Expanding the Reach for Mental Wellness for Better Performance in Sport & Life

COACHING VALUES

It’s much more than just the specific sport; it’s about reinforcing positive attitude and lessons for life.

Impulse Control Disorders

Impulse control Disorders are a variety of behavioural disturbances. These include: Oppositional Defiant Disorder (ODD), Conduct Disorder (CD), and Attention-Deficit/Hyperactivity Disorder (AD/HD). Combined, these disorders affect up to 8-10% percent of youth. AD/HD has a prevalence of about 3-5%. Impulse control disorders normally begin before puberty, while the onset of impulse control symptoms after puberty suggests another disturbance such as mood or psychotic disorder. They can all be associated with poor academic and/or vocational outcomes. They often co-exist with one or more language or learning disabilities and can lead to substance/alcohol abuse or criminal activity. With CD or ODD, appropriate adult guidance and limit setting are helpful. With AD/HD, medical treatments may be necessary. Many youth with CD/ODD display outbursts of anger and/or acts of violence. Youth with AD/HD tend to be inattentive, hyperactive and impulsive.

What is Attention Deficit Disorder (ADD) and Attention Deficit/Hyperactivity Disorder (ADHD)?

Everyone has trouble paying attention from time to time, especially during activities that are boring or not enjoyable. But for children and youth with ADHD/ADD, the problems with paying attention and getting distracted are so severe that youth can have problems with school, work and relationships.

Oppositional Defiant Disorder usually becomes evident before eight years and not later than early adolescence. ODD is a pattern of defiant, disobedient, and hostile behaviour towards authority figures. ODD can be more common in families that include a parent with a mood disorder. Many youth with ODD have a background of untreated AD/HD or a language or learning disability. Boys with this disorder outnumber girls.

Conduct Disorder is a very serious behaviour problem where a child violates either the basic rights of others, or major rules and norms of society. If not corrected, children with Conduct Disorder face the risk of having future problems with the law.

If you suspect ADHD or an impulsive behaviour

If you suspect that a child/youth has ADHD or an impulsive behaviour, suggest to have him/her seen by a doctor (such as a family physician or pediatrician), or attend a clinic for behaviour problems. It’s important that the health care professional understands your child’s behaviour in multiple settings (school, home, extra curriculars), therefore try your best to gain insight and collateral from other educators or mentors in your child’s life. Further,  approximately 2/3 children with ADHD have an addition disorder or struggles such as:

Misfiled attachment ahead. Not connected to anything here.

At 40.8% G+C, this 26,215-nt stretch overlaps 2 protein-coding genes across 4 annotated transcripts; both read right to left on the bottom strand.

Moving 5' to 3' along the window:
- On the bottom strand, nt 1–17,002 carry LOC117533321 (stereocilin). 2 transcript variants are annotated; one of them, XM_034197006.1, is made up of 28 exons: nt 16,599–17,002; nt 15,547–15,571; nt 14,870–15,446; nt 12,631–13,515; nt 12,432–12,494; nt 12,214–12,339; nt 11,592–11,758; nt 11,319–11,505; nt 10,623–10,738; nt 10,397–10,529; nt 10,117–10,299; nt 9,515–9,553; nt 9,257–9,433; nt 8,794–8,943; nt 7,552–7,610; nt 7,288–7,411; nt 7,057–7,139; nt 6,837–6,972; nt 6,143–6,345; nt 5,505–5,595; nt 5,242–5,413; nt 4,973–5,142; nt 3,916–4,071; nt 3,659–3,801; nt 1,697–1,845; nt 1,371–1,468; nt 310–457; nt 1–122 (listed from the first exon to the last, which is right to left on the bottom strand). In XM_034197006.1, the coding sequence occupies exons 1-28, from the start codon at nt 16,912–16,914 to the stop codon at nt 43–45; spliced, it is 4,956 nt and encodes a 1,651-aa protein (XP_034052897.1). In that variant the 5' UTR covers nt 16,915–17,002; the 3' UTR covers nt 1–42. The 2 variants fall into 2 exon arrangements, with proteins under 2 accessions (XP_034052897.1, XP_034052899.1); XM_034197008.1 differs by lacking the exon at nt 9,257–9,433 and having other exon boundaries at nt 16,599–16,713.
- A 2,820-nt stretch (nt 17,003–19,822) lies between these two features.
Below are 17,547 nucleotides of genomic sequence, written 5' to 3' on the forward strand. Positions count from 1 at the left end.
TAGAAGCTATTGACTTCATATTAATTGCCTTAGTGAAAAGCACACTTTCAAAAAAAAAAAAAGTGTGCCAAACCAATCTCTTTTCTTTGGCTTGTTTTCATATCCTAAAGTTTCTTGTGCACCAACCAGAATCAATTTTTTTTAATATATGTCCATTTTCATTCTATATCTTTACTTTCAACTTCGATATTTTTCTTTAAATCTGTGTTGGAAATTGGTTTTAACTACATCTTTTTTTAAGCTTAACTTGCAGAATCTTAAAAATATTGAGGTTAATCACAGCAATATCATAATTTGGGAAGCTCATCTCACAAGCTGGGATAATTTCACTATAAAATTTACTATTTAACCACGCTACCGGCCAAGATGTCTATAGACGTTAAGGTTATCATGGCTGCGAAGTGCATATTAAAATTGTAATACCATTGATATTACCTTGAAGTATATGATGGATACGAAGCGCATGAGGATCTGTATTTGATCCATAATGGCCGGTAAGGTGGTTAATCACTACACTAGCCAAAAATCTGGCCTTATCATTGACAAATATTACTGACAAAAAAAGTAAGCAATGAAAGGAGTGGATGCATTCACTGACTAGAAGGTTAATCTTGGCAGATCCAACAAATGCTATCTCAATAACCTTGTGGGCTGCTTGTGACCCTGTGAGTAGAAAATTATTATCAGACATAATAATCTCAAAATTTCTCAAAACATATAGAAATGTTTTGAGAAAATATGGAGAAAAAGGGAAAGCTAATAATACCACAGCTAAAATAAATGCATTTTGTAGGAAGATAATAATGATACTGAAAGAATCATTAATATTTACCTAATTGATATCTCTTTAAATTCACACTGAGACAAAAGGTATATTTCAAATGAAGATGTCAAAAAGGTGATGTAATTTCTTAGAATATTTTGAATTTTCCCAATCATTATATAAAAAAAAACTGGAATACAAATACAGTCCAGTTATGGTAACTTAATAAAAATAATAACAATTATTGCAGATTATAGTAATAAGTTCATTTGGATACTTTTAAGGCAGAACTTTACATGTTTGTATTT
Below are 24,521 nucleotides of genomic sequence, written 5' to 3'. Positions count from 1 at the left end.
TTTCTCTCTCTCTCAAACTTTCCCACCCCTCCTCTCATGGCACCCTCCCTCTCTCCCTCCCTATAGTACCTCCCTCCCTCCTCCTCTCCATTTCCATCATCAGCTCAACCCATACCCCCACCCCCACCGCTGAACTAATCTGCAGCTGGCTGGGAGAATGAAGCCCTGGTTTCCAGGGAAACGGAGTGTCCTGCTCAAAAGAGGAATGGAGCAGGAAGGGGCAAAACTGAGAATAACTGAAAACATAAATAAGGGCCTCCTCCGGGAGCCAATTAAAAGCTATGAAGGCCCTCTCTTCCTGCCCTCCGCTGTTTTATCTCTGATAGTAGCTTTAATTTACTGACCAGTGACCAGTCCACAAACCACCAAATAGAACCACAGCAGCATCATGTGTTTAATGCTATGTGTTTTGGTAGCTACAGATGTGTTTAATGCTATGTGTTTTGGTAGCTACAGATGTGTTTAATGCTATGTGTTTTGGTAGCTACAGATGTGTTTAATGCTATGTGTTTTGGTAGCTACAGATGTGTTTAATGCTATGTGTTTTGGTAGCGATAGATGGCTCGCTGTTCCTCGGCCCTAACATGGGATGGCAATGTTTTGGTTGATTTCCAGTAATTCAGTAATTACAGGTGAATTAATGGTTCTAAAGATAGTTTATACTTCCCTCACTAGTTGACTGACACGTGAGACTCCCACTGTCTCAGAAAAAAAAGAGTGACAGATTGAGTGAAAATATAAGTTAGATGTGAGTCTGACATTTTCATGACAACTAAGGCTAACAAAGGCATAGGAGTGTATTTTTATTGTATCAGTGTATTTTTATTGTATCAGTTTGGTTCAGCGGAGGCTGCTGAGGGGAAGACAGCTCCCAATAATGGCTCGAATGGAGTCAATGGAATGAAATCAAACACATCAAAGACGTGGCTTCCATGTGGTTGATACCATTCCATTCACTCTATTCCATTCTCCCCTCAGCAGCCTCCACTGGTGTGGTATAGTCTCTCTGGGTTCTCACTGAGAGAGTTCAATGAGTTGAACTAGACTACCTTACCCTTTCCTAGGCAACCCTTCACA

• A learning disorder
  • Additional behaviour disorders
  • Difficulty making and holding peer relationships
  • Anxiety and/or depression
  • A high risk for injuries

Therefore, your health care professional should screen your child for multiple disorders and problems in addition to ADHD (CDC, 2018).

 

How is ADHD treated?

Many different treatments are available for ADHD where it can be successfully managed. A multidisciplinary approach across all settings of the child’s life is highly recommended. Depending on a number of factors including age, and your child’s unique needs, one or more treatments will work best.  If a treatment isn’t working (after giving it a good try, of course), a mental health professional may talk with the family and child about trying something else.

Behavioural Therapy

  • Recommended by the AAP (American Academy of Pediatrics) as first line of treatment for children under 6 before medication is used
  • The goal of behaviour therapy is to reinforce positive behaviours, and eliminate and replace disruptive behaviours
  • Behaviour therapy training is recommended for parents to provide them with more tools to use in the home setting

Medications

May be helpful in certain cases, and these may be prescribed by a family physician, pediatrician or psychiatrist. Medications are generally used only when other treatments have not been successful, and can have a positive effect on managing your child’s ADHD symptoms.

Currently the most common treatments used for ADHD  in children are stimulants (fast acting) and non-Stimulants (slow acting).

Make sure you talk to your family phsyician, pediatrician or psychiatrist to get the most up to date information and to make an informed decision.